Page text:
Group Acceptance and Popularity
Boys tend to be concerned with status and attributes that give them group acceptance, while girls tend to be more concerned with forming stronger bonds with a smaller number of people.  However, all adolescents generally desire to be widely accepted by their peers.  Progressing from their early adolescent friendships, in middle adolescent years, teenagers will seek acceptance from a “crowd” they relate to and admire.  They can be very sensitive to criticism and negative reactions, are overly concerned with other people’s opinions about them and link their self worth to other people’s perceptions.  Adolescents strive to achieve popularity in a variety of ways. Individuals may try to conform with a group of people, developing a set of friends who are very similar to themselves.  Amongst adolescents, conformity is considered one of the most important requirements for popularity.  In contrast, other adolescents will purposeful seek to deviate from the accepted norms.  This deviance along with anti-social behaviours (fighting, trouble making, bullying, promiscuity) can make some adolescents popular with other delinquent teenagers.  Other teenagers may look up to them for their apparent “courage” in rejecting conformity and defying authority. Some adolescents will seek to use their achievements as a way of increasing their status and gaining approval from their peers.  Participation in group social activities and clubs can broaden the group of people an adolescent associates with, giving them more opportunities to strike up new friendships.  Developing personality and social skills are also very important in popularity and adolescents value such interpersonal skills highly when seeking friends.  Popular adolescents tend to be friendly, happy, fun-loving, outgoing and energetic, with good social skills. They also tend to be physically attractive.  People tend to relate better immediately to people they perceive as attractive, however, when time is taken to get to know people, less and less emphasis is placed on attractiveness.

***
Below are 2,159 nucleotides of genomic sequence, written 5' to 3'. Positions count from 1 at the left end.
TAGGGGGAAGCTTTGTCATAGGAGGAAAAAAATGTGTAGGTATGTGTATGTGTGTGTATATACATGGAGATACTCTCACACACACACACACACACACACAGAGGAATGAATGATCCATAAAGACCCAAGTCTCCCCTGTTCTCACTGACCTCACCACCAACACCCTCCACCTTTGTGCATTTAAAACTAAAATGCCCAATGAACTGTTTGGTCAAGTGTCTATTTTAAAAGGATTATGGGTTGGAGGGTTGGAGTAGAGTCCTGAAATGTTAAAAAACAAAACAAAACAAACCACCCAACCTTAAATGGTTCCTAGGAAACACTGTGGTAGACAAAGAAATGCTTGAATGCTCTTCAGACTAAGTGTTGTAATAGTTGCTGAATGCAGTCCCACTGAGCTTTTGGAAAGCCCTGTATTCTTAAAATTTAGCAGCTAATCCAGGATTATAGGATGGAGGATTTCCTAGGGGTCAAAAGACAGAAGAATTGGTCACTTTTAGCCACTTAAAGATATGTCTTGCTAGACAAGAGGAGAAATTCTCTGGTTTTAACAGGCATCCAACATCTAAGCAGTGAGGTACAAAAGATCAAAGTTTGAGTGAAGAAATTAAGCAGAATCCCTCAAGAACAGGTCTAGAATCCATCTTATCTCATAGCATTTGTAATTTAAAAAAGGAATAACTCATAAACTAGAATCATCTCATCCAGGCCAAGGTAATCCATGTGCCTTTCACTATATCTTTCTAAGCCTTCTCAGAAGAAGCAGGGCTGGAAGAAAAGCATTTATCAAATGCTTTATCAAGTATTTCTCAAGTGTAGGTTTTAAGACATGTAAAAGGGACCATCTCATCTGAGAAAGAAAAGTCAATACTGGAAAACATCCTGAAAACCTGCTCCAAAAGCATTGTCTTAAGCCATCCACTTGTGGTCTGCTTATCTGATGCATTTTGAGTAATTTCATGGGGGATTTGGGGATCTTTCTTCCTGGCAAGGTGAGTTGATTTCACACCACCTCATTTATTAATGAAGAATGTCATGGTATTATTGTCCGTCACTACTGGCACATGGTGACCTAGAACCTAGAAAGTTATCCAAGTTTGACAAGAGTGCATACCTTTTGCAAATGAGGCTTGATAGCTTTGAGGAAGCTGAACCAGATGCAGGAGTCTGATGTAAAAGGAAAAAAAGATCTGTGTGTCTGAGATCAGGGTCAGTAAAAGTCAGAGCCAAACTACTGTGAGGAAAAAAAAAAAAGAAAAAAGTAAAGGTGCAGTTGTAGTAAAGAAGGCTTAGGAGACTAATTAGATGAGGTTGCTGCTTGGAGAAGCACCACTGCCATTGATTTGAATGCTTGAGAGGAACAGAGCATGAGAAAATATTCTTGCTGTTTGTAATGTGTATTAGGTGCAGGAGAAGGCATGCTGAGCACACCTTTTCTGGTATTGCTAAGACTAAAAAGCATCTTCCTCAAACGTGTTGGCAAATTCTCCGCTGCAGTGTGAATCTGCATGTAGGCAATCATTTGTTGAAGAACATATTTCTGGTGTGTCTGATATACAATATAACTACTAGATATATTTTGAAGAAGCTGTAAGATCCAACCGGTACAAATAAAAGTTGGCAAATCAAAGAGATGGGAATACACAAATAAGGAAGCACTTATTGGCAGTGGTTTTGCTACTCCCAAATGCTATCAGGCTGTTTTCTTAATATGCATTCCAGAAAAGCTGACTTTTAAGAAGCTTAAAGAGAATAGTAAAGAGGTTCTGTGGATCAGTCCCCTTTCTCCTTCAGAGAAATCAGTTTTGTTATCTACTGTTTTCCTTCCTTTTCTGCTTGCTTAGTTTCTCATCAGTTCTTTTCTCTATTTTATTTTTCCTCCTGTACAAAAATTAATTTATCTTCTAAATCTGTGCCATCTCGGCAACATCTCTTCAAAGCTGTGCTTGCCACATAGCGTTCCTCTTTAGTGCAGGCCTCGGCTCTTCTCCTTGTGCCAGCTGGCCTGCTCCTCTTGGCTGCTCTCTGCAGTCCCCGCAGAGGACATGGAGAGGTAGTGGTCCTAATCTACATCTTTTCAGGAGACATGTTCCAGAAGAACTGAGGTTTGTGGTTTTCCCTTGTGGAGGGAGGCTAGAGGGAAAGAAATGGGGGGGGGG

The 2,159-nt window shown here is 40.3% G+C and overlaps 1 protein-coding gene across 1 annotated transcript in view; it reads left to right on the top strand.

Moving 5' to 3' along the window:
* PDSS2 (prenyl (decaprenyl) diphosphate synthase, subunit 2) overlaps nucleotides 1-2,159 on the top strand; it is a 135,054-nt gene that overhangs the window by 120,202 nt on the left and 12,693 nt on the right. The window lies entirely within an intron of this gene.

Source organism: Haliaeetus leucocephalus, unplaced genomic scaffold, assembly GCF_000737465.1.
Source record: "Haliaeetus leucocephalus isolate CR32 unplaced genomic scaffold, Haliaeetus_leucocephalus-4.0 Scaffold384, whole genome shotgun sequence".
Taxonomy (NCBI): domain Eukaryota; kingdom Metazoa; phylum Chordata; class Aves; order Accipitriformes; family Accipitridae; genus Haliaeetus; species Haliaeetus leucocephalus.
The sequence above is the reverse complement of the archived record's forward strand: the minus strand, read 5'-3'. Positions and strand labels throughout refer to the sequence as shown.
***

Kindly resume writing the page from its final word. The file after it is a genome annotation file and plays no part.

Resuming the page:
Shyness increases during adolescence, as teenagers begin to examine themselves, begin to develop sexually and desire to be accepted.  Shyness is often referred to as social-evaluative anxiety and is a fear or anxiousness of behaving incorrectly or being the centre of attention.  The root cause is the basic fear of negative feedback.  Shy adolescents are more likely to turn to illicit drug use to overcome their feelings of social discomfort. 

Most adolescents experience feelings of loneliness, particularly as they begin to relate less to their parents.  Boys seem to have more trouble with loneliness than girls and this is perhaps because they are conditioned not to express their feelings as readily.  Loneliness can also be due to the adolescent’s insecurity, as they figure out how they should be behaving and interacting in different situations.  Some will avoid participation in activities from fear of rejection or embarrassment.  Loneliness that lingers unresolved for any period can become depression, and this is very serious. A lonely adolescent will respond to loneliness in different ways, depending on their personality.

Independent and outgoing adolescents will tend to engage in individual pursuits, keep busy and readjust their own outlook to make themselves happier.  More dependant individuals tend to rely on their social networks more, seek adult help, and look to religion or organised activities.  Other teenagers may not be able to cope at all and will begin to withdraw.



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Tracey Jones

B.Sc. (Psych), M.Soc.Sc., Dip.Social Work, P.G.Dip Learning Disability, Cert Editing, Cert Creative Writing, PGCE. Member British Psychological Society, Member Assoc. for Coaching, Member British Learning Assoc. 25 years industry experience in writing,
What makes a good leader? Is it an innate personality trait or a skill that can be acquired? This book is an excellent guide to the theories and practice of leadership. It is full of interesting facts about social dynamics and examples of leadership style